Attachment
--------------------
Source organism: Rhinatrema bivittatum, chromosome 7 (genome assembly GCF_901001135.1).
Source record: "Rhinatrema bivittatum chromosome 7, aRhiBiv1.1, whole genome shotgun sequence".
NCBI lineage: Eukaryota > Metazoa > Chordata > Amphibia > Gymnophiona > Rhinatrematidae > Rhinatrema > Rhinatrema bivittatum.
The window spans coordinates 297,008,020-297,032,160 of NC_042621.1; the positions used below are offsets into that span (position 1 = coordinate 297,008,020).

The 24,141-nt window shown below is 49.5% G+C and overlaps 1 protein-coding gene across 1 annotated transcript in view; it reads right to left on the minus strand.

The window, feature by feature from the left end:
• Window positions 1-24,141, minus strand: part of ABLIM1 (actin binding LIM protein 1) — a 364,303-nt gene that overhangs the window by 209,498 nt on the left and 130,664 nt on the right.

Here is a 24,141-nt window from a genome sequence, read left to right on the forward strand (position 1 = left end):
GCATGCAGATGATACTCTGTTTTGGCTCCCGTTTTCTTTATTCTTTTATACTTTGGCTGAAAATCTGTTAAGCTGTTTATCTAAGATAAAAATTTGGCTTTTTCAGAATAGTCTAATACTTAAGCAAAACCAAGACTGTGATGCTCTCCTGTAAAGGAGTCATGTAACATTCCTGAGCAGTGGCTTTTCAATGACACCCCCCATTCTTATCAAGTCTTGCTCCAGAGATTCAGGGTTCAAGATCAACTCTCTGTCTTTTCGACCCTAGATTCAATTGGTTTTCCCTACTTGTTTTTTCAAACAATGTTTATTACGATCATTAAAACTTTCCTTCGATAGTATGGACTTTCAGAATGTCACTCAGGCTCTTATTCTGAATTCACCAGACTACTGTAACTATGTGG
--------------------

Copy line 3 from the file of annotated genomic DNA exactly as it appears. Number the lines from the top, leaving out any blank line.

NCBI lineage: Eukaryota > Metazoa > Chordata > Amphibia > Gymnophiona > Rhinatrematidae > Rhinatrema > Rhinatrema bivittatum.